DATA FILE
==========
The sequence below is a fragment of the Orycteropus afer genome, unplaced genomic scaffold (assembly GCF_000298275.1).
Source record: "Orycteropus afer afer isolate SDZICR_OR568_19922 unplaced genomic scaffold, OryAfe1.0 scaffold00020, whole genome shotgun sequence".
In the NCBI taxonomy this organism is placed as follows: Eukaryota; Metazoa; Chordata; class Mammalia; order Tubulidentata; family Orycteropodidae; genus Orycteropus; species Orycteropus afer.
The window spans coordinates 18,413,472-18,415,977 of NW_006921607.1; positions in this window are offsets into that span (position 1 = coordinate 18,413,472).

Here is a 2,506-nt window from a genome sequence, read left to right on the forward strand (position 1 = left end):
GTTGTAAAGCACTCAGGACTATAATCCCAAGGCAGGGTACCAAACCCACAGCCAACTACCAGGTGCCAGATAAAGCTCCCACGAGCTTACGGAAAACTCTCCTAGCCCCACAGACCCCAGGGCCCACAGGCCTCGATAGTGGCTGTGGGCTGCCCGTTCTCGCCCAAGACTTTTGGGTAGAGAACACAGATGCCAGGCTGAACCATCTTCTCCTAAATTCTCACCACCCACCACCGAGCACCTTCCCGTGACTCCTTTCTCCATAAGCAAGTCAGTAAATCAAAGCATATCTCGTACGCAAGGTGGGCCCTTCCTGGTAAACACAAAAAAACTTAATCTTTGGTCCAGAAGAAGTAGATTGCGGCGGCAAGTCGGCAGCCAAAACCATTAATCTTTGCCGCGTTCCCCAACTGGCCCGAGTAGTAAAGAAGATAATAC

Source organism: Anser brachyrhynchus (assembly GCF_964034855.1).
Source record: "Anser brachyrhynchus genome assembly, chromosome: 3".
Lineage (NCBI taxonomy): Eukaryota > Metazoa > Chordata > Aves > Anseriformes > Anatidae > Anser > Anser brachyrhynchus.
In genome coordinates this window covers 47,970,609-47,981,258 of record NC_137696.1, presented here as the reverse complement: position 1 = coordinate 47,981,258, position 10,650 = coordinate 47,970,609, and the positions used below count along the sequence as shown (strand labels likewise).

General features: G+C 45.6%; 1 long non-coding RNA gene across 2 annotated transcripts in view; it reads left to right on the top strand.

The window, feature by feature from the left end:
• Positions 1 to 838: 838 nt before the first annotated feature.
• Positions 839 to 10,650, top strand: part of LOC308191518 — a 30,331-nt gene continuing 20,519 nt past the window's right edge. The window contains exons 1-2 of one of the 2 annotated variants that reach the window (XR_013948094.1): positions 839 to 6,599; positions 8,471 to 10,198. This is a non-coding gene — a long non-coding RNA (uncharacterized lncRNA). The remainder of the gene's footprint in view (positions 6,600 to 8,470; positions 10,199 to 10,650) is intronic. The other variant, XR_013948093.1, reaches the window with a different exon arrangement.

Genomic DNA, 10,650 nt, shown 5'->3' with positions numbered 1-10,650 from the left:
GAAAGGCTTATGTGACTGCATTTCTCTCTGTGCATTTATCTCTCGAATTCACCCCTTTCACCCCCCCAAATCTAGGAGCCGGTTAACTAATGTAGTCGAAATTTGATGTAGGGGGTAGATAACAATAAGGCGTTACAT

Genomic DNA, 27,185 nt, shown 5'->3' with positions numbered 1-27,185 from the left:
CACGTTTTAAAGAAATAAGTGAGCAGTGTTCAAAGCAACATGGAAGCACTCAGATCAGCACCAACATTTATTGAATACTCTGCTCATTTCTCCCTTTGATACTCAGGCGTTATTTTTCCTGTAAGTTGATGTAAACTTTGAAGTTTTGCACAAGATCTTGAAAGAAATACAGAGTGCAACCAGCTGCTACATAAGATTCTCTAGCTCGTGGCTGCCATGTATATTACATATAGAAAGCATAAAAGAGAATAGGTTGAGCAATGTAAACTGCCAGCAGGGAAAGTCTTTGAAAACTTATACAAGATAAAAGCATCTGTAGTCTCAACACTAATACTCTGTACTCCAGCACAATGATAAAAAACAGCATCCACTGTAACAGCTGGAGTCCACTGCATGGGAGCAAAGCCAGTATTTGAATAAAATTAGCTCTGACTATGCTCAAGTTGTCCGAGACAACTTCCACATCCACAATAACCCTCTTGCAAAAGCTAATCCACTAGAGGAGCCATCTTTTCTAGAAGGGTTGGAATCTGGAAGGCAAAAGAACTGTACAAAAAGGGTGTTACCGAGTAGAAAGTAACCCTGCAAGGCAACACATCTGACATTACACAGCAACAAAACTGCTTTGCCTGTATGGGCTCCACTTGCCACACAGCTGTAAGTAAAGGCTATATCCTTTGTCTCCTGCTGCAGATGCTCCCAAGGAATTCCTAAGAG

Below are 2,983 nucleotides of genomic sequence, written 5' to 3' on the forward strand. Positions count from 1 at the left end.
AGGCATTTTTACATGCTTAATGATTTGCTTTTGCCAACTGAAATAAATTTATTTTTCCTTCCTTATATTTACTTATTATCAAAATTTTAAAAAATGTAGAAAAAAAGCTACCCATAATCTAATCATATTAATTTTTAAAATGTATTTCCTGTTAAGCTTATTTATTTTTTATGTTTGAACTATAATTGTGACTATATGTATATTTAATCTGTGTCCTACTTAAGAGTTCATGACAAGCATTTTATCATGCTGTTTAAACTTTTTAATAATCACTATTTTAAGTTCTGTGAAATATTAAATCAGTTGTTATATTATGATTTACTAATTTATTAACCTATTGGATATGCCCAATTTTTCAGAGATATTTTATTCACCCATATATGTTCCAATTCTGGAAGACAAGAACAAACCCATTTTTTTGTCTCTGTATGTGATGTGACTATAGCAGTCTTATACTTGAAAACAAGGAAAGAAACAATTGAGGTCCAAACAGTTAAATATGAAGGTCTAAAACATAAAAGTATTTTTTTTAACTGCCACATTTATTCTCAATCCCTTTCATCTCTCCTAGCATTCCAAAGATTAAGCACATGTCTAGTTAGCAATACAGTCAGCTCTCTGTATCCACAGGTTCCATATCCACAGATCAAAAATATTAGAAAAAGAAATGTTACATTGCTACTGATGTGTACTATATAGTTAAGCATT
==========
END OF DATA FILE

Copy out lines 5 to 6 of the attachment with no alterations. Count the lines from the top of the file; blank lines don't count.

Here is a 2,506-nt window from a genome sequence, read left to right on the forward strand (position 1 = left end):
GTTGTAAAGCACTCAGGACTATAATCCCAAGGCAGGGTACCAAACCCACAGCCAACTACCAGGTGCCAGATAAAGCTCCCACGAGCTTACGGAAAACTCTCCTAGCCCCACAGACCCCAGGGCCCACAGGCCTCGATAGTGGCTGTGGGCTGCCCGTTCTCGCCCAAGACTTTTGGGTAGAGAACACAGATGCCAGGCTGAACCATCTTCTCCTAAATTCTCACCACCCACCACCGAGCACCTTCCCGTGACTCCTTTCTCCATAAGCAAGTCAGTAAATCAAAGCATATCTCGTACGCAAGGTGGGCCCTTCCTGGTAAACACAAAAAAACTTAATCTTTGGTCCAGAAGAAGTAGATTGCGGCGGCAAGTCGGCAGCCAAAACCATTAATCTTTGCCGCGTTCCCCAACTGGCCCGAGTAGTAAAGAAGATAATAC